“I want to show how the ELP, among other things, has served as a response, of sorts, to our distracted age—and to highlight not so much the inevitable death of the novel as the novel’s capacity to take root in even the harshest terrain and find a way, not despite but because of this harshness, to flourish”

“Ever-present distraction is impacting our capacity for “[t]he concentration, the focus, the solitude, the silence” (Roth), and the “attention” (Foer) required for “serious reading” (Roth), “serious fiction” (Parks), “deep” reading (Self), or “devot[ing] oneself to the book” (Foer)”

“Thomas Bernhard did not invent the ELP. Prototypes exist in the last section of James Joyce’s Ulysses (1922) and the beginning of Samuel Beckett’s Molloy (1951)”

“The earliest well-known example of the ELP is in The Gates of Paradise (1960) by Polish author Jerzy Andrzejewski, which at 162 pages includes only two paragraphs (each only a sentence long), the latter of which is only five words”

“The next is in Dancing Lessons for the Advanced in Age (1964) by Czech author Bohumil Hrabal, which at 117 pages includes no chapter or paragraph breaks and consists of only one sentence”

“Bernhard, however, was obsessed with the technique. His novels Yes (1978), The Cheap-Eaters (1980), Wittgenstein’s Nephew (1982), Concrete (1982), The Loser (1983), Woodcutters (1984), Old Masters: A Comedy (1985), and Extinction (1986) each consist of only one paragraph; Correction (1975) consists of two; and the memoir Gathering Evidence (1985) consists of only five”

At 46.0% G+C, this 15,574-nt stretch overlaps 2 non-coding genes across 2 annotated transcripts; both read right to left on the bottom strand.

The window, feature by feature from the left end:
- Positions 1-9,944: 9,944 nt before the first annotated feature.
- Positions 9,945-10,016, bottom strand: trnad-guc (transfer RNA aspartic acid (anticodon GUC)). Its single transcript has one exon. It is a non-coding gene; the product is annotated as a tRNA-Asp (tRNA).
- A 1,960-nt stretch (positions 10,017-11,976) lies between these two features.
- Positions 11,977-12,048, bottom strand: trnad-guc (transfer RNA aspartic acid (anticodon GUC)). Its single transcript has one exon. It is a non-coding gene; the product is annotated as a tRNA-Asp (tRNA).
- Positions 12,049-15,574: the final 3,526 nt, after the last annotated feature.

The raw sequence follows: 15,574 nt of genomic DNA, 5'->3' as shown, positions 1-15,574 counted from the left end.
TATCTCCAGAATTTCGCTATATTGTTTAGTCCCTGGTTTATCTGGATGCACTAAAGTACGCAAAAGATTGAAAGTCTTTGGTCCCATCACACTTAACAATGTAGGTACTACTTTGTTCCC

“W. G. Sebald, whose masterpiece Austerlitz (2001) consists of only one paragraph”

“Lucy Ellmann, whose Goldsmiths Prize–winning Ducks, Newburyport (2019) serves as an edge case for the ELP (it consists ostensibly of one single-sentence paragraph interrupted by multiple short interludes), placed Bernhard second in a list of her top six authors, saying that he “changed the direction of the novel.””

“Mark Haber, author of the one-paragraph-long Reinhardt’s Garden (2019), told an interviewer that if a reader compares Haber’s work to Bernhard’s, it is “the biggest compliment in the world.””

“David Albahari, author of the one-paragraph-long Leeches (2011) is also explicit about Bernhard’s influence on him, particularly with respect to his use of the ELP: “Thomas Bernhard had a huge influence on me in terms of the form of the novel,” he told an interviewer at The Arts Fuse. “Almost all my novels are written in one uninterrupted paragraph.””